- Think small. Your chances of success will increase by offering a morsel rather than a meal. With smaller bait, you will attract small and large fish. If you only use large baits, you will likely only catch large fish—this sounds great, but it can make for a long day without much action.
- Try chumming. Clean your fish right on the ice, and put the entrails in one or more of your holes to attract fish.
- Use scent. If you’re using lures for jigging, add a grub or perch eye to the tip for extra attraction.
- Avoid drilling holes too close together. If holes are too close, a hooked fish can tangle a nearby tip-up line.
- Go easy. When you see the fish’s head at the hole, do not pull up abruptly, or you may pull out the hook or break the line. Gently slip the fish out onto the ice.
- Wind flags. Turn the tip-ups towards the wind so the wind keeps the flag on the trigger mechanism.
- Be prepared to catch a variety of fish. You can expect to catch the same kinds of fish while ice fishing that you would during warmer weather including pickerel, yellow and white perch, black crappie, small and largemouth bass, and other sunfish, as well as trout, pike, and tiger muskellunge in certain waters.
Ice fishing regulations
Ice fishing requires a freshwater fishing license for those 15 and older. Get yours at MassFishHunt. Anglers are allowed up to five hooks through the ice at one time. A hook is defined as an angling device attached to the line of a tip-up or jig stick that is designed to take one fish at a time. This includes plain hooks, treble hooks, spinners, spoons, bait harnesses, jigs, or plugs. The device in question is not restricted to a single hook—lures with multiple treble hooks count as one hook in the water. Hooks can be on any combination of tip-ups or jig sticks, but no more than five hooks total.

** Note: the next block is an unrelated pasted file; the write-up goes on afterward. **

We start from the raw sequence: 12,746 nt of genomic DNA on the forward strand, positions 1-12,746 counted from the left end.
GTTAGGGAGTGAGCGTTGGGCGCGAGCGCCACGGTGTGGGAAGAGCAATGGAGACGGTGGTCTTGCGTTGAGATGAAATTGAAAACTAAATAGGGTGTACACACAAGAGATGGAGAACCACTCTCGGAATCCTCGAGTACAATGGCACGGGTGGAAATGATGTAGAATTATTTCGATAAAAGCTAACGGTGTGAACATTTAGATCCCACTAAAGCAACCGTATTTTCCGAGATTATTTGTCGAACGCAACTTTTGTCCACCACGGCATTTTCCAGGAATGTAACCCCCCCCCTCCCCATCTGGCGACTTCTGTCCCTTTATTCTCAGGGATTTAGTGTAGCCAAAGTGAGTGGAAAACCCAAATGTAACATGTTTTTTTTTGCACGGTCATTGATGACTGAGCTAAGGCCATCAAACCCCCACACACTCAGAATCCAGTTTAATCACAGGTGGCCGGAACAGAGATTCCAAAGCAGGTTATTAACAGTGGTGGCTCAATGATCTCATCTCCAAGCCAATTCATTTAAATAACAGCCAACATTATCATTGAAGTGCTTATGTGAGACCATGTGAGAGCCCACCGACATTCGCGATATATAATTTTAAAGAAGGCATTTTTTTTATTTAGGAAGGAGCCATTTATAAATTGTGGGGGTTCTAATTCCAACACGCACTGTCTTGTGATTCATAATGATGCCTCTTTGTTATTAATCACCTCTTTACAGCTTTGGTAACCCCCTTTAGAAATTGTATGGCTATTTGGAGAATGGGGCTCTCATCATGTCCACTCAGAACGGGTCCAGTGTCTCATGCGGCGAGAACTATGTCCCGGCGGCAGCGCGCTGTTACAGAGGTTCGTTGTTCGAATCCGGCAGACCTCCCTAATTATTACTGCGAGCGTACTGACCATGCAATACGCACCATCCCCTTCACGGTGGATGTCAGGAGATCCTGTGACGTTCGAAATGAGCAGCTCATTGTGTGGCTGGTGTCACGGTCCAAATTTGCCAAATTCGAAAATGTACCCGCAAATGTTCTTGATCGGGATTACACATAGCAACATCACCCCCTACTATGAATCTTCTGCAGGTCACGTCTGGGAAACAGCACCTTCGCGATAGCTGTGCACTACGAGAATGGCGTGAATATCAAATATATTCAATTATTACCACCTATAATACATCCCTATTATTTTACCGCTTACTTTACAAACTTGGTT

All anglers must be able to tend their own hooks (tip-ups or jig sticks). Adults may assist minors with cutting holes or removing hooks, but minors must be capable of tending their own tip-ups or jig sticks.
You can buy bait or catch your own.
Licensed anglers can take bait for personal use by all lawful methods, including a rectangular net not exceeding 36 square feet of net area, or by a hoop or circular net not exceeding 6 feet in diameter or with a fish trap with openings not exceeding one inch. Nets designed to gill fish are prohibited.
Only the fish species listed below may be taken for personal use as bait, live or dead, by licensed anglers:
- banded killifish
- fathead minnow
- golden shiner
- yellow perch
- white sucker
- rainbow smelt
(Smelt may be taken only by hook and line. Possession or use of smelt as bait in inland waters other than during the smelt season is prohibited.)